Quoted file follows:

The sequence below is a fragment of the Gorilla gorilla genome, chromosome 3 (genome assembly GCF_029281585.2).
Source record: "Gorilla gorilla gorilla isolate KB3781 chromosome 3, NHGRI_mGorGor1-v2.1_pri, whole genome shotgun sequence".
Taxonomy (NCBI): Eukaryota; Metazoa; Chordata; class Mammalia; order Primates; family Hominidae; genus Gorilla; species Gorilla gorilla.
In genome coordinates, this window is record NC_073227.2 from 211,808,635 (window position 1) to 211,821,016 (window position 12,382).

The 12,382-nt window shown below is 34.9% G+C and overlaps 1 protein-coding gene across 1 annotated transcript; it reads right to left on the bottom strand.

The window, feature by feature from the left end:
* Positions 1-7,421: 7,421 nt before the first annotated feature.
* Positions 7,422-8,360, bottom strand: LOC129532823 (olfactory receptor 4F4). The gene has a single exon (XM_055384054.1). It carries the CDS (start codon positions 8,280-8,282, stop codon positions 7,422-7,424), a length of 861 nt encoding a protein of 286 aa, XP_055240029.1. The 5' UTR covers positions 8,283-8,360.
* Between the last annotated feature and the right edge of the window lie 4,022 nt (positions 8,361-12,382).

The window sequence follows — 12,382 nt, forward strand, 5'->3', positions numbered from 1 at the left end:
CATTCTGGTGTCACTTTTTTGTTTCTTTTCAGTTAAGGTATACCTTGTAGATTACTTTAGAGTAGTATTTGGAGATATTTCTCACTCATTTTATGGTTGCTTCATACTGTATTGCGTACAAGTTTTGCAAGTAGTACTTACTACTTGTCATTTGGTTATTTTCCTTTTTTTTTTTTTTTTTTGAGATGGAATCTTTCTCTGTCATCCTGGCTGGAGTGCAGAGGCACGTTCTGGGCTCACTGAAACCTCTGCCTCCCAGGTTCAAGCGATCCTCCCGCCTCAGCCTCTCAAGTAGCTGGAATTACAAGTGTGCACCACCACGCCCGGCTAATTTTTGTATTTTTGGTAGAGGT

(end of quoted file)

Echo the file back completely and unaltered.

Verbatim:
The sequence below is a fragment of the Gorilla gorilla genome, chromosome 3 (genome assembly GCF_029281585.2).
Source record: "Gorilla gorilla gorilla isolate KB3781 chromosome 3, NHGRI_mGorGor1-v2.1_pri, whole genome shotgun sequence".
Taxonomy (NCBI): Eukaryota; Metazoa; Chordata; class Mammalia; order Primates; family Hominidae; genus Gorilla; species Gorilla gorilla.
In genome coordinates, this window is record NC_073227.2 from 211,808,635 (window position 1) to 211,821,016 (window position 12,382).

The 12,382-nt window shown below is 34.9% G+C and overlaps 1 protein-coding gene across 1 annotated transcript; it reads right to left on the bottom strand.

The window, feature by feature from the left end:
* Positions 1-7,421: 7,421 nt before the first annotated feature.
* Positions 7,422-8,360, bottom strand: LOC129532823 (olfactory receptor 4F4). The gene has a single exon (XM_055384054.1). It carries the CDS (start codon positions 8,280-8,282, stop codon positions 7,422-7,424), a length of 861 nt encoding a protein of 286 aa, XP_055240029.1. The 5' UTR covers positions 8,283-8,360.
* Between the last annotated feature and the right edge of the window lie 4,022 nt (positions 8,361-12,382).

The window sequence follows — 12,382 nt, forward strand, 5'->3', positions numbered from 1 at the left end:
CATTCTGGTGTCACTTTTTTGTTTCTTTTCAGTTAAGGTATACCTTGTAGATTACTTTAGAGTAGTATTTGGAGATATTTCTCACTCATTTTATGGTTGCTTCATACTGTATTGCGTACAAGTTTTGCAAGTAGTACTTACTACTTGTCATTTGGTTATTTTCCTTTTTTTTTTTTTTTTTTGAGATGGAATCTTTCTCTGTCATCCTGGCTGGAGTGCAGAGGCACGTTCTGGGCTCACTGAAACCTCTGCCTCCCAGGTTCAAGCGATCCTCCCGCCTCAGCCTCTCAAGTAGCTGGAATTACAAGTGTGCACCACCACGCCCGGCTAATTTTTGTATTTTTGGTAGAGGT